Groundsell adds that this kind of show wouldn't have gotten made 15 or 20 years ago. "So the fact that it got made and company the size of Netflix wants to back it is a huge sign that not only have times changed but they're continuing to change and there is an interest for these types of stories led by women," she says. "It's not just guy superheroes that will make money."
As for Ascott, Groundsell's co-star, he is confident that The Innocents is going to be your new YA obsession. "Audiences are becoming more intelligent from past shows like Stranger Things and The Rain and Dark," he tells Bustle. "There is something about the YA genre in which you can use devices like shape-shifting to tackle issues that we go through in life. That fantasy and escapism is what audiences look for but ultimately the genre is changing, stories are more clever and there is so much out there that you have to dig deeper with characters and stories."
Citing superheroes once more, Ascott points out how Marvel films and TV shows are beginning to add layers of complexity to their previously indestructible characters as an example of how the genre is evolving. "You're beginning to see their weaknesses and the human aspect of these characters so we can relate to them," he says. "Even if the genre is far-fetched, it's grounded in the relationships between the characters, and that couldn't be more true for our series and these characters."
That's why Ascott knew he had to be involved in this series as soon as he finished reading the script for the audition. "I was really drawn to these young characters," he says. "Sometimes it's easy to not give young characters complexities they deserve and these characters have so many dimensions and layers to them. I became obsessed with the story and what happens towards the end."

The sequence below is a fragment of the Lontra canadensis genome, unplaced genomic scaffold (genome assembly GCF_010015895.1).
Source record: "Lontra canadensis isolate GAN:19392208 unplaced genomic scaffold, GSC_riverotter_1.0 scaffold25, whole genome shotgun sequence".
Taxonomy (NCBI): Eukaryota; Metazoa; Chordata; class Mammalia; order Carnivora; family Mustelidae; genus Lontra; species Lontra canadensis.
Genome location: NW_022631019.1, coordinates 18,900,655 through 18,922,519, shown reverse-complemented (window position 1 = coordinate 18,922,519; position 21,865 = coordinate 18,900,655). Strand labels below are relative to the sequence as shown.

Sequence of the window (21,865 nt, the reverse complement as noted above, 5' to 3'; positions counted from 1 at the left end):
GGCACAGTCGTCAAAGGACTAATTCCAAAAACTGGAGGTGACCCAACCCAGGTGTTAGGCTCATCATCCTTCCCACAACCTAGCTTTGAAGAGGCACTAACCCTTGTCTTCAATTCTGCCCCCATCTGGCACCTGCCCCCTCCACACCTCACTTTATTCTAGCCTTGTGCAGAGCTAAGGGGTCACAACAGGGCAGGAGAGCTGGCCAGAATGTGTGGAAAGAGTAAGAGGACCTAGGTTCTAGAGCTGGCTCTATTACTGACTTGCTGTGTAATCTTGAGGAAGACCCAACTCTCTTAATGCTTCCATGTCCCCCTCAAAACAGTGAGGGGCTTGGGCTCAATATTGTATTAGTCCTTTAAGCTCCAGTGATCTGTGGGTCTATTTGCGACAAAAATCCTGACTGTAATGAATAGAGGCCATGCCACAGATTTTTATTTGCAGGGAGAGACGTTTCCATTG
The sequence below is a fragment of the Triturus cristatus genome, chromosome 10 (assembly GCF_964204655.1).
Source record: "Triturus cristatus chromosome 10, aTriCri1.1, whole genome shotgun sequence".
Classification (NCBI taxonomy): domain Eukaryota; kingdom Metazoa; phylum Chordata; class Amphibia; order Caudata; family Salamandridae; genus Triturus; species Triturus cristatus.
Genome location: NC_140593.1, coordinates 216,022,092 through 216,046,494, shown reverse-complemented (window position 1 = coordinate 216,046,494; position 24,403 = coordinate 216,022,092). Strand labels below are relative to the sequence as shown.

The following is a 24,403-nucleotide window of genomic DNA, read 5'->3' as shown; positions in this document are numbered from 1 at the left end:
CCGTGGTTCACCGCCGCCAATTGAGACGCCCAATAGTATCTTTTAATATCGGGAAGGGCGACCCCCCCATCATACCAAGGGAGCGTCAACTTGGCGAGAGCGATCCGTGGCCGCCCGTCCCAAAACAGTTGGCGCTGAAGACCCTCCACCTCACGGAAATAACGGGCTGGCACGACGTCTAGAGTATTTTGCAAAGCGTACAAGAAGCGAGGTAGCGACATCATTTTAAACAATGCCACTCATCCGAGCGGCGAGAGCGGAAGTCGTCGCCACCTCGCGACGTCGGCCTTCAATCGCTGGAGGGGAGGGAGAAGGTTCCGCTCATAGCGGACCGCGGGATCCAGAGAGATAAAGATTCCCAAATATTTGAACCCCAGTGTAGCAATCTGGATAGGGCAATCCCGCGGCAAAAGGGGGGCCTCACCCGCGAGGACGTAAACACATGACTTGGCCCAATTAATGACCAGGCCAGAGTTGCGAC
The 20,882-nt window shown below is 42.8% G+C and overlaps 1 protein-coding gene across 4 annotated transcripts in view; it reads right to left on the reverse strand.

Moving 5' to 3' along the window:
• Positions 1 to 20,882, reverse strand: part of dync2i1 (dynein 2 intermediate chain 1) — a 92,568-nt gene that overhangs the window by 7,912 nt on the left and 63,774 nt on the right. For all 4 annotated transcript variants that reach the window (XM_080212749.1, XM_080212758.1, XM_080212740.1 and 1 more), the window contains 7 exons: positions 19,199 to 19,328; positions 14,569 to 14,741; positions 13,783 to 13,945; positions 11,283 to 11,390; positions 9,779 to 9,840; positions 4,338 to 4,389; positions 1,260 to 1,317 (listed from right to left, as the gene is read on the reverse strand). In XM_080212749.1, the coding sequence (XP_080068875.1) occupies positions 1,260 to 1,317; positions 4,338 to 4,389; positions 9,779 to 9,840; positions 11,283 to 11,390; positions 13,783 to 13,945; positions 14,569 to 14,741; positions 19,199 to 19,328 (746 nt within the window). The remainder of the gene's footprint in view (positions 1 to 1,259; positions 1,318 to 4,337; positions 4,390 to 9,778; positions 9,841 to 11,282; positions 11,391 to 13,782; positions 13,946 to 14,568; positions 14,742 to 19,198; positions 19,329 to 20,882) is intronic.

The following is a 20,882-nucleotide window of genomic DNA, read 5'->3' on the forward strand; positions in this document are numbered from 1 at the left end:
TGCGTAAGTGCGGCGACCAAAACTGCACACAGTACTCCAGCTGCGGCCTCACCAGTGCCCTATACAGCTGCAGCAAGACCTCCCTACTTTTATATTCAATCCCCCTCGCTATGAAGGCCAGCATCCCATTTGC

Some of the shape-shifting scenes do get pretty wild, but Groundsell is proud of how The Innocents doesn't just present crazy sci-fi scenes for the sake of being sci-fi. "What the writers and creators were very keen on highlighting is the fact that the shape-shifting is a secondary element to the real human stories going on," she says. "The shape-shifting is a device to allow us to really explore the nature of these relationships and being young and growing up and finding your place in the world."
But at the heart of all the crazy sci-fi shape-shifting and allegories for deeper themes is the romance between the two main characters. June and Harry's love is one for the YA ages — it's sweet, all-consuming and, for lack of a better word, innocent ... at least, before their eyes are suddenly opened to the complications of life and the real world. "Seeing one human being merge into another human being, that's pretty surprising!" Groundsell admits. Regardless of how dramatic and shocking things get, Harry and June's relationship is the anchor that keeps them grounded throughout the whole series.
"Harry is the guy who would make the most noise in the room, but he's actually the loneliest. June helps him escape from himself, the Harry that's in pain and has to take care of his family," Ascott explains of their bond. "June frees him from all of that. And when June finds out she has this uncontrollable condition and has to accept who she is, Harry discovers that he has this ability to help her on this course of her journey of acceptance. They both give each other that sense of freedom and that's the most special thing about their relationship."
"It's what we all want to find at that age, isn't it?" Groundsell adds. "Two people finding each other and really being able to let go of any disguises they might be using to get through their young teenage life. They can be very real with each other, which is something they can't be with anyone else in their lives. That's such a pure connection. But maintaining that relationship in the real world is going to be difficult." Relationships are hard enough as it is, but add in shape-shifting, and all bets are off.